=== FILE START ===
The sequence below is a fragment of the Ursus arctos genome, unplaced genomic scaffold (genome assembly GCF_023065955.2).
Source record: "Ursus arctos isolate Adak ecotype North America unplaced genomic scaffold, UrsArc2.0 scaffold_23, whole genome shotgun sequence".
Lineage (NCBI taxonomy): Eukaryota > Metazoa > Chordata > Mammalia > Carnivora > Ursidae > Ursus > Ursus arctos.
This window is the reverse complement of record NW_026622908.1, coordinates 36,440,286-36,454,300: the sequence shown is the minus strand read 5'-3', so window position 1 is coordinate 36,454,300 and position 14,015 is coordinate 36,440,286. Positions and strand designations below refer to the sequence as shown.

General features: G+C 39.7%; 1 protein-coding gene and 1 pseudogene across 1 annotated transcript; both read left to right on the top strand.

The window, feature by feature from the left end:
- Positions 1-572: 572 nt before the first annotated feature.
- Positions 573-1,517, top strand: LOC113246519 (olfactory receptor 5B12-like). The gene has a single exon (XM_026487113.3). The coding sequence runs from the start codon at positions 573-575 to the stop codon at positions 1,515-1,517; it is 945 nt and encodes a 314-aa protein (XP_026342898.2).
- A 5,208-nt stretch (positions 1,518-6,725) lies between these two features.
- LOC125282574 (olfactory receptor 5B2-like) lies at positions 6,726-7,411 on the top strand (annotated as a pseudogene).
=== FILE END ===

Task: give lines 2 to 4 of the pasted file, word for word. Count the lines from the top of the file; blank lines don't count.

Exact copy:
Source record: "Ursus arctos isolate Adak ecotype North America unplaced genomic scaffold, UrsArc2.0 scaffold_23, whole genome shotgun sequence".
Lineage (NCBI taxonomy): Eukaryota > Metazoa > Chordata > Mammalia > Carnivora > Ursidae > Ursus > Ursus arctos.
This window is the reverse complement of record NW_026622908.1, coordinates 36,440,286-36,454,300: the sequence shown is the minus strand read 5'-3', so window position 1 is coordinate 36,454,300 and position 14,015 is coordinate 36,440,286. Positions and strand designations below refer to the sequence as shown.